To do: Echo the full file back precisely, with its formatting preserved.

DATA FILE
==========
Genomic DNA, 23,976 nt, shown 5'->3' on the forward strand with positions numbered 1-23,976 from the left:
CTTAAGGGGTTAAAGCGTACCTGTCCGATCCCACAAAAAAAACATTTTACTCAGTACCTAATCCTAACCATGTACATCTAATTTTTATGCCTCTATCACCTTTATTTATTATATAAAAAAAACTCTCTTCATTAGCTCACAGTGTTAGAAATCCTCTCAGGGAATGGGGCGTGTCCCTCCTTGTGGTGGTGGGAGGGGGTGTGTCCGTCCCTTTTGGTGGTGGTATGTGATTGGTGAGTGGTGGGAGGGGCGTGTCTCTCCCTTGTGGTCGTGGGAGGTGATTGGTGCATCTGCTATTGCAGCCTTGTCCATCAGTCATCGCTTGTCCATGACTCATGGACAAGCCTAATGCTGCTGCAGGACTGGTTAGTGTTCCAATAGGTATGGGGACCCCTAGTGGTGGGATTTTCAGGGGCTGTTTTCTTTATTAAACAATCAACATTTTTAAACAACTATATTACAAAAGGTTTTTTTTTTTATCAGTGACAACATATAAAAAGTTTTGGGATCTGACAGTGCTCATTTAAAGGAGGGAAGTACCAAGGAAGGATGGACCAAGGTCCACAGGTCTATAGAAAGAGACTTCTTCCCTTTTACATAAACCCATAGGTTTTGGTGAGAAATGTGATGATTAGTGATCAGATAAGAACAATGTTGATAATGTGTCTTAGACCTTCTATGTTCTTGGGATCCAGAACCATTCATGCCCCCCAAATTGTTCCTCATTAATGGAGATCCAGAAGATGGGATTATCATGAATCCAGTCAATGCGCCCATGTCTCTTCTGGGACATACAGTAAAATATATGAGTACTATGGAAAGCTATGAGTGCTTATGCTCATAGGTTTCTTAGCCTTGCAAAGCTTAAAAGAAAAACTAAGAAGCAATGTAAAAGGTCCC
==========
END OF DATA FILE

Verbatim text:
Genomic DNA, 23,976 nt, shown 5'->3' on the forward strand with positions numbered 1-23,976 from the left:
CTTAAGGGGTTAAAGCGTACCTGTCCGATCCCACAAAAAAAACATTTTACTCAGTACCTAATCCTAACCATGTACATCTAATTTTTATGCCTCTATCACCTTTATTTATTATATAAAAAAAACTCTCTTCATTAGCTCACAGTGTTAGAAATCCTCTCAGGGAATGGGGCGTGTCCCTCCTTGTGGTGGTGGGAGGGGGTGTGTCCGTCCCTTTTGGTGGTGGTATGTGATTGGTGAGTGGTGGGAGGGGCGTGTCTCTCCCTTGTGGTCGTGGGAGGTGATTGGTGCATCTGCTATTGCAGCCTTGTCCATCAGTCATCGCTTGTCCATGACTCATGGACAAGCCTAATGCTGCTGCAGGACTGGTTAGTGTTCCAATAGGTATGGGGACCCCTAGTGGTGGGATTTTCAGGGGCTGTTTTCTTTATTAAACAATCAACATTTTTAAACAACTATATTACAAAAGGTTTTTTTTTTTATCAGTGACAACATATAAAAAGTTTTGGGATCTGACAGTGCTCATTTAAAGGAGGGAAGTACCAAGGAAGGATGGACCAAGGTCCACAGGTCTATAGAAAGAGACTTCTTCCCTTTTACATAAACCCATAGGTTTTGGTGAGAAATGTGATGATTAGTGATCAGATAAGAACAATGTTGATAATGTGTCTTAGACCTTCTATGTTCTTGGGATCCAGAACCATTCATGCCCCCCAAATTGTTCCTCATTAATGGAGATCCAGAAGATGGGATTATCATGAATCCAGTCAATGCGCCCATGTCTCTTCTGGGACATACAGTAAAATATATGAGTACTATGGAAAGCTATGAGTGCTTATGCTCATAGGTTTCTTAGCCTTGCAAAGCTTAAAAGAAAAACTAAGAAGCAATGTAAAAGGTCCC